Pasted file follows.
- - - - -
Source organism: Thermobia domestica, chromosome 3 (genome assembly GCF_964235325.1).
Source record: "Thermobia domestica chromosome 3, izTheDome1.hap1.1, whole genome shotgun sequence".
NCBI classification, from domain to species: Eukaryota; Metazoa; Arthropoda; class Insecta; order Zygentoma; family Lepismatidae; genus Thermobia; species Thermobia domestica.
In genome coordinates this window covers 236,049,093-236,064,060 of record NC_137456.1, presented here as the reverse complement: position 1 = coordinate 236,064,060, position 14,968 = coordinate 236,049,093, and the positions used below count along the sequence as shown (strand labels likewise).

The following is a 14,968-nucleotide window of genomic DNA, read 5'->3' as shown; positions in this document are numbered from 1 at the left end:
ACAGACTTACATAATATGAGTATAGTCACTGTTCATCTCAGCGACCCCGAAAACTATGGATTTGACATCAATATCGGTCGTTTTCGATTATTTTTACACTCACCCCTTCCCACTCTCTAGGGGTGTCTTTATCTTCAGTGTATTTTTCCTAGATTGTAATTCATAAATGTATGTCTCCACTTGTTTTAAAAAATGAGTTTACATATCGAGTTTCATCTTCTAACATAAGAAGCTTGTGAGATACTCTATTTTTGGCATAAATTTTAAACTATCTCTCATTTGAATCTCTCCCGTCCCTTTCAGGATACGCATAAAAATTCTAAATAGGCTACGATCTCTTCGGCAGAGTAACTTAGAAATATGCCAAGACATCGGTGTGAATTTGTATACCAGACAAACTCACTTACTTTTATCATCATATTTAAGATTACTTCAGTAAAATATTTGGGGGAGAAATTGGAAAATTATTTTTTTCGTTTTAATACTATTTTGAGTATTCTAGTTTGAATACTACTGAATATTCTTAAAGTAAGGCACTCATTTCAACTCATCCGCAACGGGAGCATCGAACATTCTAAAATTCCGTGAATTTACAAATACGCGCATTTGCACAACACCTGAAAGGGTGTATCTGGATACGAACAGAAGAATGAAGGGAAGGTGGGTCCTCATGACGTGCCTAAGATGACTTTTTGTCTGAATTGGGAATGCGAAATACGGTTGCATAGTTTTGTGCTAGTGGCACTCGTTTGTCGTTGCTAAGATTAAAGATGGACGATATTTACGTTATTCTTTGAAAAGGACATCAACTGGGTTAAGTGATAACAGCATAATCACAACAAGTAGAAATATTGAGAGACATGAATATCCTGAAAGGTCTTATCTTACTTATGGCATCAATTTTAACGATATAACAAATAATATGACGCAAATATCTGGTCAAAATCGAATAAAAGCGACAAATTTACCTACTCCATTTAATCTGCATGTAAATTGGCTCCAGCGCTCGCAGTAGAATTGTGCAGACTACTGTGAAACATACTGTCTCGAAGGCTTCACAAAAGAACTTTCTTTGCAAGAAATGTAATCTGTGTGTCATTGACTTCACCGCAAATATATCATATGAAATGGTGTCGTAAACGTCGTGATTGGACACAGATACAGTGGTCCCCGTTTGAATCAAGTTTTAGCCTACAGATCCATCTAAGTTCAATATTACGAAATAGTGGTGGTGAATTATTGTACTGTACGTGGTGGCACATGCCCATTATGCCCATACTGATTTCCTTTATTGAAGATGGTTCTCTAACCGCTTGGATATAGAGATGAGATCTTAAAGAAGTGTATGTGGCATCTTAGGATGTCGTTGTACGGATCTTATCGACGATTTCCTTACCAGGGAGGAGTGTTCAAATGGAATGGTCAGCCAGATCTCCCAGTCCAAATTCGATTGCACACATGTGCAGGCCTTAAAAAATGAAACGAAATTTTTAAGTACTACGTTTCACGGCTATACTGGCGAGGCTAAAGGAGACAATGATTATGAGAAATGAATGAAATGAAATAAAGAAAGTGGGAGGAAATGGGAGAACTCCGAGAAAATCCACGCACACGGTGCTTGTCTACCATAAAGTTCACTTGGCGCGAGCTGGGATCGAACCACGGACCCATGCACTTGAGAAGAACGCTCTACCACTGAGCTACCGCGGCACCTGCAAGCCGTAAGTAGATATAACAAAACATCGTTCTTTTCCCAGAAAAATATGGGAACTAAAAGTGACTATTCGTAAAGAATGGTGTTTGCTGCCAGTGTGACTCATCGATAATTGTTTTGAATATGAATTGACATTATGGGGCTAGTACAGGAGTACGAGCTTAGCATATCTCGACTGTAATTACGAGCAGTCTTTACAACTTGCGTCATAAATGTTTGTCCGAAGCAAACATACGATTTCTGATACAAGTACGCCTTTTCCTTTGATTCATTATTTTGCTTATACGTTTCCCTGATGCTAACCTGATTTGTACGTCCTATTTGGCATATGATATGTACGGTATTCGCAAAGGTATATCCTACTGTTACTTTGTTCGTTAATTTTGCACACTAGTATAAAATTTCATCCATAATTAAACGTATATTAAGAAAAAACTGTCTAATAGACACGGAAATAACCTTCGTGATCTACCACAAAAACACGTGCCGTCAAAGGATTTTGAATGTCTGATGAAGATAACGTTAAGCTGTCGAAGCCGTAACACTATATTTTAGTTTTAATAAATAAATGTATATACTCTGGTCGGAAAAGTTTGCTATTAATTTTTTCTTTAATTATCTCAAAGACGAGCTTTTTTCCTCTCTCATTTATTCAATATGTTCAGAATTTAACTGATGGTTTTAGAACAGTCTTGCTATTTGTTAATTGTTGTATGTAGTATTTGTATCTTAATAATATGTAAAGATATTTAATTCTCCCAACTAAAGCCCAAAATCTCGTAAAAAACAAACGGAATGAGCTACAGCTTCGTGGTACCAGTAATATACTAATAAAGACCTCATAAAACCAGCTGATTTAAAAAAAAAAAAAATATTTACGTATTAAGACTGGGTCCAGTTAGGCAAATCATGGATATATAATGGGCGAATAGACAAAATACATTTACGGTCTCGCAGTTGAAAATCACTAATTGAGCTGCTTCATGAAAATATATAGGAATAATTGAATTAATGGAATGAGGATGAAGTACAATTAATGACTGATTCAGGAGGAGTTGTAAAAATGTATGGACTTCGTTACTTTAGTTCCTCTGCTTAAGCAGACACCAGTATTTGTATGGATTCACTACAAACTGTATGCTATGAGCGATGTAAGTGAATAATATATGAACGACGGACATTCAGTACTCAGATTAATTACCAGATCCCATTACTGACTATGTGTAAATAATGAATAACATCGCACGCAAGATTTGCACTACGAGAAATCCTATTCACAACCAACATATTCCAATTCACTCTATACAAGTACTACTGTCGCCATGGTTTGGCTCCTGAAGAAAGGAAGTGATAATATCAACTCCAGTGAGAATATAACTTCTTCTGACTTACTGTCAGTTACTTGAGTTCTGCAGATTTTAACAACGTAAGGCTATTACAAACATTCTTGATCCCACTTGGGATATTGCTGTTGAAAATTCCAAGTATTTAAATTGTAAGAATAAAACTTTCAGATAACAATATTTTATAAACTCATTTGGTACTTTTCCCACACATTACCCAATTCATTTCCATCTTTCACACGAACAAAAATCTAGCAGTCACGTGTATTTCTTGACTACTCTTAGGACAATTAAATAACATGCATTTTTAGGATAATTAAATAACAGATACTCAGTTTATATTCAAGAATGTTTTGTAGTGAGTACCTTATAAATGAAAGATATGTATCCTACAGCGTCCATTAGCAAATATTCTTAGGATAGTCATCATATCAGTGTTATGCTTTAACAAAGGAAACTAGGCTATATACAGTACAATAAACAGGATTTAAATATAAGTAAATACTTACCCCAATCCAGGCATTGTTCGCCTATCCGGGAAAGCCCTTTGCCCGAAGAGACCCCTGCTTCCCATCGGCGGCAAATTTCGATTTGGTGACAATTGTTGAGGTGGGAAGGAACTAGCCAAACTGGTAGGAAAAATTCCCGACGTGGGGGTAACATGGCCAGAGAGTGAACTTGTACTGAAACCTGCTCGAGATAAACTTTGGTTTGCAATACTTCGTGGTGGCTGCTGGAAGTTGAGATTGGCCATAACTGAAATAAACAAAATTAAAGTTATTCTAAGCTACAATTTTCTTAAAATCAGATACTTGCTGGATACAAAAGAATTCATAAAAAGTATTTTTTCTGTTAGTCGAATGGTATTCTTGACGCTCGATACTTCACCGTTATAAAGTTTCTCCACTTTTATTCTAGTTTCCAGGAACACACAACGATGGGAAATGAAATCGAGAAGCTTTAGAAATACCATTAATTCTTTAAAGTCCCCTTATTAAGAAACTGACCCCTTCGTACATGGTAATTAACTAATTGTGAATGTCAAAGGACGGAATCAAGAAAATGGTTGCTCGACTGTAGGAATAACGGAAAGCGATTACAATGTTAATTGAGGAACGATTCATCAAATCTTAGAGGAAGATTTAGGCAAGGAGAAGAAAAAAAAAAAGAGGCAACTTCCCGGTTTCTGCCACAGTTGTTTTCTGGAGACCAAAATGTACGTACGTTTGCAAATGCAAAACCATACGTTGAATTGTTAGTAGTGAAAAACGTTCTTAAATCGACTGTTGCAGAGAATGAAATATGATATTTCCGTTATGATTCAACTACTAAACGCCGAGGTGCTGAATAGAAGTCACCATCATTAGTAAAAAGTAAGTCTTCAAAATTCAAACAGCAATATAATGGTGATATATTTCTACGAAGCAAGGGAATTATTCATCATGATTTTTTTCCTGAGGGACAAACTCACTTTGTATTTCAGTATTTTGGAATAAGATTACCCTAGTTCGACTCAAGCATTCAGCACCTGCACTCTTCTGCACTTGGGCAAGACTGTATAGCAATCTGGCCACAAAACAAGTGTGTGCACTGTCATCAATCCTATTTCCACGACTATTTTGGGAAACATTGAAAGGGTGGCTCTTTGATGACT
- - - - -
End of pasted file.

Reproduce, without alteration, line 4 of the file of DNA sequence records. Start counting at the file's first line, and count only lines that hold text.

In genome coordinates this window covers 236,049,093-236,064,060 of record NC_137456.1, presented here as the reverse complement: position 1 = coordinate 236,064,060, position 14,968 = coordinate 236,049,093, and the positions used below count along the sequence as shown (strand labels likewise).